“We may have some cellulite on our thighs – but our bodies are not clothes hangers. They are powerful machines.”Wild Woman
It is 6 a.m. on a Saturday morning on the outskirts of Beijing, China. A small parking lot by the banks of the Wenyu River serves as meeting point for a group of women who are about to walk (or cycle) a marathon together. They have agreed in advance to all wear the same pink t-shirt. It reads “Wild Women on the Wall 2020.”
Although a marathon is quite an undertaking, the group had originally trained for something much more challenging; namely a three-day, 90-kilometre hike on the Great Wall of China. COVID-19 forced them to change plans, scale down and postpone the event. But never were they to give up or forget why they are here.
The woman behind Wild Women on the Wall is South African native Lucille van der Merwe. She moved to Beijing in 2017, together with her husband and two children, with a dream of continuing in China what she started in South Africa.
So, let’s go back to the beginning. Van der Merwe was not always athletic. But when a severe asthma attack had her hospitalized back in 2010, it was touch and go – and, during the recovery, her good friend, extreme athlete Kim Van Kets told her she had to start running. Six months later, van der Merwe ran her first half marathon and stated dreaming big. “I had heard about the Wildrun, a three-day run along South Africa’s Wild Coast – but apart from the cost, I was intimidated by the lycra-clad gorgeous looking women that were likely to take part,” she says.
Together with Van Kets, van der Merwe started planning something else instead. A run with friends along the Wild Coast of South Africa. “What I was after, was a fun, non-competitive and nurturing environment for women to go out and have a cool, multi-day adventure in a place of astounding natural beauty,” she says.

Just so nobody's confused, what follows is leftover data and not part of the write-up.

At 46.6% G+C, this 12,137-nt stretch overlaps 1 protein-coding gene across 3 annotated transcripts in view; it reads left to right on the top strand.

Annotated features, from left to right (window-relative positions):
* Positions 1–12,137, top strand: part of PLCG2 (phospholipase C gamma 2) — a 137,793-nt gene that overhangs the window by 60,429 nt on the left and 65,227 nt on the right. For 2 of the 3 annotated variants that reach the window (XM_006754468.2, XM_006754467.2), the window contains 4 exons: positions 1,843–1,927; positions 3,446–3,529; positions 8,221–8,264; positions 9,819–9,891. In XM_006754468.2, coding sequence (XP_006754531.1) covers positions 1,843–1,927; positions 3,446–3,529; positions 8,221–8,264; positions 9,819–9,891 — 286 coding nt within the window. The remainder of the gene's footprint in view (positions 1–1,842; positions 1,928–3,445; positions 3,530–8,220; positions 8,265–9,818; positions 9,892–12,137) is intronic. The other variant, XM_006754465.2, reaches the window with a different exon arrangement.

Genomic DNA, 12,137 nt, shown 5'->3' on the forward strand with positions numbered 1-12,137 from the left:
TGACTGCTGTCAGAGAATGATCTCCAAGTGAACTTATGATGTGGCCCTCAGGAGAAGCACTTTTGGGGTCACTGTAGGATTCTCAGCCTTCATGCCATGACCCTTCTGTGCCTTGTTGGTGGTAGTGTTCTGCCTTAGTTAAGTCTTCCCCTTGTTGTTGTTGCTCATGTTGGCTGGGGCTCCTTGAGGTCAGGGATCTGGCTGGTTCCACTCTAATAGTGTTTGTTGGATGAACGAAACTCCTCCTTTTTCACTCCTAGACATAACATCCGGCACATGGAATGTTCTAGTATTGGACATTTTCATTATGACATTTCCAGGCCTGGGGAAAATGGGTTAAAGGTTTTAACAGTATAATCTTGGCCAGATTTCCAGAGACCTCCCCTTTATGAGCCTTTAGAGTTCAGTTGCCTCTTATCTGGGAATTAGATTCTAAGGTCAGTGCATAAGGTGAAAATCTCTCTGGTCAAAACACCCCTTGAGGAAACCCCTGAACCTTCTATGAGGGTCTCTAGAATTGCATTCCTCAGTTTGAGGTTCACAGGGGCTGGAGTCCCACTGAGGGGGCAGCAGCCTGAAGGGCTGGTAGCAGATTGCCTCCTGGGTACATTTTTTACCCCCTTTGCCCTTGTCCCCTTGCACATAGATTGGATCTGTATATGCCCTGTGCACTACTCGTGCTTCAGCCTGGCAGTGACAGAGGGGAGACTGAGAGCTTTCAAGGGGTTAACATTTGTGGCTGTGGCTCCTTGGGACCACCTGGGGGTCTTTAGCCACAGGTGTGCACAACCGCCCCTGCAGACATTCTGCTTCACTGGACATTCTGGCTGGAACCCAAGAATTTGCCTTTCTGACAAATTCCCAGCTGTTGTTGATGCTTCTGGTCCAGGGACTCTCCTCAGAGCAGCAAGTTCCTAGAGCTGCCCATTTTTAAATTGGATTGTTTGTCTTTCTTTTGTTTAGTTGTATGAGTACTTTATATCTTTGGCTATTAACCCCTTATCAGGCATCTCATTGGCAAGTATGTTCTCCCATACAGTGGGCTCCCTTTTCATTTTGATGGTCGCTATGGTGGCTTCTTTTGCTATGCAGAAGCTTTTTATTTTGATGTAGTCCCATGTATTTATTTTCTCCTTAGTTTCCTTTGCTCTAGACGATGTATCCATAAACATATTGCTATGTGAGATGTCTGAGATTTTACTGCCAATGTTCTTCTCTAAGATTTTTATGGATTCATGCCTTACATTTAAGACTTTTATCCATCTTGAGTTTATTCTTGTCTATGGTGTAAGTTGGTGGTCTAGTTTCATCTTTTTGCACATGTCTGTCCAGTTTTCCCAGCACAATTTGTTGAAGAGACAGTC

The first edition of Wild Women on the Run kicked off in 2012. Having decided to raise money for charity during the months leading up to the event, they chose to support community projects helping women and children in the Eastern Cape area of South Africa. To date, Wild Women on the Run has raised the equivalent of 50,000 USD.
Van der Merwe and her fellow Wild Women on the Run all knew South Africa and most were familiar with the Wild Coast. The same could not be said for the trails on and around the Great Wall of China. So she knew that she had to team up with locals in order to pull off Wild Women on the Wall. When she first approached professional guide and experienced hiker, Jun Deng, Deng thought it was a crazy project. “Yet, I was on board without hesitation,” she smiles.
Together with Beijing-based athlete friends Lundy Clark and Deborah Mahon, the pair spent almost a year panning the first edition of Wild Women on the Wall. “Together with Jun, we examined photos and maps – followed by several weekends of hiking, measuring and testing before we determined a final route,” says Van der Merwe. Among many other discoveries and challenges, they realised how easily one can get lost in the mountains and villages around the Great Wall. “There is no ocean on our left-hand side to guide us like on the Wild Coast in South Africa,” says van der Merwe.
After months of preparation, the first edition of Wild Women on the Wall kicked off in April 2019. Twenty-five women of different nationalities and cultural backgrounds took part. They had committed to months of intensive training and to raising money for charity by organising different events such as a “spinathon” (a full-day spinning event), a fun run for families and participation at various fairs. They agree that both the physical preparation as a group as well as the fundraising events brought them close together.
One of the women who took part in the inaugural Wild Women on the Wall is Desirée De Wit. She recalls a particular collective energy among the group. “As we got up at the crack of dawn, running around the local guesthouses, packing our packs, the air would be buzzing with excitement,” she says.
After three days of hiking with up to 1600 metres elevation per day, the group crossed the symbolic finish line by the Jingshanling section of the Great Wall on 17 April 2019. They crossed as a group for in true Wild Women spirit, no one is left behind.
“Wild Women is not a race. It is a journey. One where women come together and celebrate what they are capable of,” says Van der Merwe.
Wild Women on the Wall 2020 has, for the time being, been postponed until China opens its borders and authorities in local villages can grant the necessary travel permits. In the meantime, the Wild Women, who are now spread over 4 continents, continue to train, encourage each other and – of course – post pictures of their sporty endeavors on the dedicated WeChat group.